The main objective of this course is to familiarize students with the history of translation and theoretical issues associated with it. In all aspects of the course, emphasis will be placed on the contributions made by translators to the intellectual and cultural history of literature and other arts. The roles of the translator, and of translation, will be analyzed diachronically in order to gain some understanding of how translation has been practiced, perceived, and applied over the centuries. Students will participate in group discussion and often work in pairs or small teams, so it is imperative to come to class prepared to discuss assigned readings and weekly assignments. On completion of this course students will be able to (a) demonstrate an understanding of issues in translation history; (b) demonstrate an advanced knowledge in translation strategies; (c) demonstrate an awareness of issues surrounding the translation of poetry, prose, and nonliterary texts from an historical perspective.
- MLCS 620 Applied Linguistics: Second Language Acquisition and Bilingualism (Dr. Evangelia Daskalaki)
This course (cross-listed as MLCS 620/LING 620) introduces students to major theories and issues in past and current research on second language acquisition and bilingualism. Through class readings and discussion, we will come to understand the complexities of being bilingual/multilingual. Four broad questions guide our discussions:
• What does learning a second language entail?
• What is needed to learn a second language?
• What factors affect success in second language learning?
• How do we research second language learning?
By the end of the course, students will be able to:
• describe various theoretical approaches to second language acquisition and bilingualism, as well as evaluate their strengths and weaknesses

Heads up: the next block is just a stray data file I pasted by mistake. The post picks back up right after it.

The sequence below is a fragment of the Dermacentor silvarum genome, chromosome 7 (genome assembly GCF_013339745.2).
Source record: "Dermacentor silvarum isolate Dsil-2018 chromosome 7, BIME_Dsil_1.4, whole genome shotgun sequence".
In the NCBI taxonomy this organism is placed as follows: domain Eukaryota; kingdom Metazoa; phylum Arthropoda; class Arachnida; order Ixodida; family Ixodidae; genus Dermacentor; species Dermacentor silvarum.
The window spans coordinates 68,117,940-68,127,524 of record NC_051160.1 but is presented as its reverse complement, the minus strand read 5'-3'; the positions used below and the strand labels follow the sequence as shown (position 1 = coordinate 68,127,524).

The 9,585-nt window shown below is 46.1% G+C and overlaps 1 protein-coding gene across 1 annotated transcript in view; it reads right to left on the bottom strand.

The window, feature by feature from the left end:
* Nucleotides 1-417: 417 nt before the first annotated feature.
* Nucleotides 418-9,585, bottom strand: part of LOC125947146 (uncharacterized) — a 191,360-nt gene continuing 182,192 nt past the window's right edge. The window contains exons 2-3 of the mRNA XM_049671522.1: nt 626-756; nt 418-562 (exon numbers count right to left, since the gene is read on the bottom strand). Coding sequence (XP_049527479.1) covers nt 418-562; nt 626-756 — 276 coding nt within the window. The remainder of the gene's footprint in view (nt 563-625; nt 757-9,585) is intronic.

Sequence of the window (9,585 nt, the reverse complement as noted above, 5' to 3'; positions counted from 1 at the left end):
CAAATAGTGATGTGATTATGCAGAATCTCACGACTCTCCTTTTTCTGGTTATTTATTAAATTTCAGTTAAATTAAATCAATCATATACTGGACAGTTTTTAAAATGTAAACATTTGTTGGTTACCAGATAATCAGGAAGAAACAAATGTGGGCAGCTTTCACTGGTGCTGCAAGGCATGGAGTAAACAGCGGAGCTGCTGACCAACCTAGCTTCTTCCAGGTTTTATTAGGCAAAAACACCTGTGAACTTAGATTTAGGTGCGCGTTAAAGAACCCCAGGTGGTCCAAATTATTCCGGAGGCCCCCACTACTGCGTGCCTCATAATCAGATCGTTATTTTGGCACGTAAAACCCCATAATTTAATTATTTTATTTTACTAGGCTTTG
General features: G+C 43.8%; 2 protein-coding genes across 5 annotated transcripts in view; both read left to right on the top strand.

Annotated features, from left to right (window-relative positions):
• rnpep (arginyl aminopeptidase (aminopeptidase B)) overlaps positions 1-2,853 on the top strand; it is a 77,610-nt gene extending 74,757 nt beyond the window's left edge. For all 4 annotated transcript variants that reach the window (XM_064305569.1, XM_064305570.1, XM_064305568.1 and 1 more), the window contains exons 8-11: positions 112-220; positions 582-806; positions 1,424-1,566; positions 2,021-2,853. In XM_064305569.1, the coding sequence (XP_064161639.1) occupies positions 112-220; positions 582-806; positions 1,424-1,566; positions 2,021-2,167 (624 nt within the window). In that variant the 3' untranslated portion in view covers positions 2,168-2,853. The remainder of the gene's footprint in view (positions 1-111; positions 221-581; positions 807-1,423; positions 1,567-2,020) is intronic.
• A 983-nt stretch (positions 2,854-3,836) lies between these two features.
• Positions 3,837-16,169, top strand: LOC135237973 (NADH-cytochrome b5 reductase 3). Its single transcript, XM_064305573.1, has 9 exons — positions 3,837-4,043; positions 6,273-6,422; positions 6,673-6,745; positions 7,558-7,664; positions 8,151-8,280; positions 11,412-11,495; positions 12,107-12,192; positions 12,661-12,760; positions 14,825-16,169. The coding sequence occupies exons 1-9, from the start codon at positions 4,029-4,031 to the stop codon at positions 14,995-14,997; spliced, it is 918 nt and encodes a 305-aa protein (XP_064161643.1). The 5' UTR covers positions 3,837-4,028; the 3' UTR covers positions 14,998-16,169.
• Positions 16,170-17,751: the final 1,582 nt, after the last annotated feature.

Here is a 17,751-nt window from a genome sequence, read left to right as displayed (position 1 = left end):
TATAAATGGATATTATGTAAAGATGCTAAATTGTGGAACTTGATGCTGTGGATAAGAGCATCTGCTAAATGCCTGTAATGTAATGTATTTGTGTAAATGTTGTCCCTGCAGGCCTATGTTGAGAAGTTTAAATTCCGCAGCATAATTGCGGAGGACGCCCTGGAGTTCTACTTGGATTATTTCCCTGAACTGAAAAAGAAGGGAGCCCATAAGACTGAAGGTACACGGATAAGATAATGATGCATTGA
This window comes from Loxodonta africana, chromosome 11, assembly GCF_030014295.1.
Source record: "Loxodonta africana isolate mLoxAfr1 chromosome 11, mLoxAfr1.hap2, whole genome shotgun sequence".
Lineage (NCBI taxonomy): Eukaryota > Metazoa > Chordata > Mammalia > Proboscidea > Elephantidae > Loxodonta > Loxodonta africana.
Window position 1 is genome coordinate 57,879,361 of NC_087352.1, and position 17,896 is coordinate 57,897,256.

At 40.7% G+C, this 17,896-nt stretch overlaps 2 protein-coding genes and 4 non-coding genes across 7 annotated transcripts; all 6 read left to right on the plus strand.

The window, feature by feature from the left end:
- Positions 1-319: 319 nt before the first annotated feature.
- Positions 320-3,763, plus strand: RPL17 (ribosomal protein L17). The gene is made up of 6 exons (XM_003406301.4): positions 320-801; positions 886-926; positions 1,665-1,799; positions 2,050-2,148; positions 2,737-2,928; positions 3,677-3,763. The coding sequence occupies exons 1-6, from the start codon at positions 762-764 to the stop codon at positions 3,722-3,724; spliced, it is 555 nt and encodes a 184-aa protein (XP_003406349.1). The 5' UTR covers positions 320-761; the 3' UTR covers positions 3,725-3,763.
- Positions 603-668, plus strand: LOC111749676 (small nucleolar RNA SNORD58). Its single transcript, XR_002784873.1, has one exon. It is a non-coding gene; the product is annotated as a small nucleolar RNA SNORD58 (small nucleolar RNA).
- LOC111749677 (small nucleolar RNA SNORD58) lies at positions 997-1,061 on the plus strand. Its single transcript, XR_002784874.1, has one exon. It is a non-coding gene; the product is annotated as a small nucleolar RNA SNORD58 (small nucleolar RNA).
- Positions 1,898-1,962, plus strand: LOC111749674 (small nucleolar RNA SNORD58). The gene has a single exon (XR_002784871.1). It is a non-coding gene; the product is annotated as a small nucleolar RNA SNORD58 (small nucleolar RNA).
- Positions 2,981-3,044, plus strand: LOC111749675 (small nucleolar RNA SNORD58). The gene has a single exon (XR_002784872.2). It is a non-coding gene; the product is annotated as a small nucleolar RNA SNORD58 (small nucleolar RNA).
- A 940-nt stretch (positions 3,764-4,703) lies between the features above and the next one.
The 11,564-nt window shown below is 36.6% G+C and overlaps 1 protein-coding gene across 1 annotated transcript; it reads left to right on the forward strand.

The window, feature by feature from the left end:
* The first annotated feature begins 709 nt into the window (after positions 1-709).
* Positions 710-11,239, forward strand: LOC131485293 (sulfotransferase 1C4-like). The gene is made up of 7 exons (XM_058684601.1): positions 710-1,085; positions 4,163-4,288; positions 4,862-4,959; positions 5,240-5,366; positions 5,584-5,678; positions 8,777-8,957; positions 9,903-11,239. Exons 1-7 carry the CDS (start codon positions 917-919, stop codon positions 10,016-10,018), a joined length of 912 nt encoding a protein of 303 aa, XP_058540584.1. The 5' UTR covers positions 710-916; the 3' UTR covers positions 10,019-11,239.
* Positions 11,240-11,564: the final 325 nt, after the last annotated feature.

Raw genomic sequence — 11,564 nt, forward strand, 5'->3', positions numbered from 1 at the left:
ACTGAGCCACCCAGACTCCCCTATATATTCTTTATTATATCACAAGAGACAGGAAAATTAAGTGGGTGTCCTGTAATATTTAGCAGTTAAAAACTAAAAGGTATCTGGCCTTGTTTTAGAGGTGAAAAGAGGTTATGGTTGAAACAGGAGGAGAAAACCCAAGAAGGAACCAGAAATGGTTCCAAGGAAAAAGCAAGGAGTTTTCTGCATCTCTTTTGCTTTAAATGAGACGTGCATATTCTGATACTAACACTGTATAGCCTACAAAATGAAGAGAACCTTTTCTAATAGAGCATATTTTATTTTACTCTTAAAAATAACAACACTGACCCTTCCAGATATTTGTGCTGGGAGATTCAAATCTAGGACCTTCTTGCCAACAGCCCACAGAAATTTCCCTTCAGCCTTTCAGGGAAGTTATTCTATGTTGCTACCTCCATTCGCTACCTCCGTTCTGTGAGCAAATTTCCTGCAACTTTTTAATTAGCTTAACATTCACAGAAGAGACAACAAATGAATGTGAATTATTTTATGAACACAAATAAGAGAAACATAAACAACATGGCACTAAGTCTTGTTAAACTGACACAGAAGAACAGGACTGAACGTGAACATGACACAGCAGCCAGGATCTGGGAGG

• identify linguistic, cognitive, psychological, social, and contextual factors that influence the learning and the use of a second language
• compare different methods used in collecting and analyzing second language data
• design an original study on second language acquisition and write a detailed research proposal
- MLCS 621 Applied Linguistics: Language and Society (Dr. Yvonne Lam)
This course is an introduction to the study of the relationship between language and society as done in the fields of Sociolinguistics and Discourse Studies. The way people use language in different social contexts tells us not only about how language works but also about the social relationships in the community. Through class discussions and readings, we will examine some of the many social factors that can influence our everyday linguistic choices as well as how the way we express ourselves linguistically can impact our social relationships. The course will be conducted as a seminar. Each session will be based on the critical reading and discussion of the assigned readings. The course project will involve the design of an empirical study on a topic of your choice related to language use in a particular social context.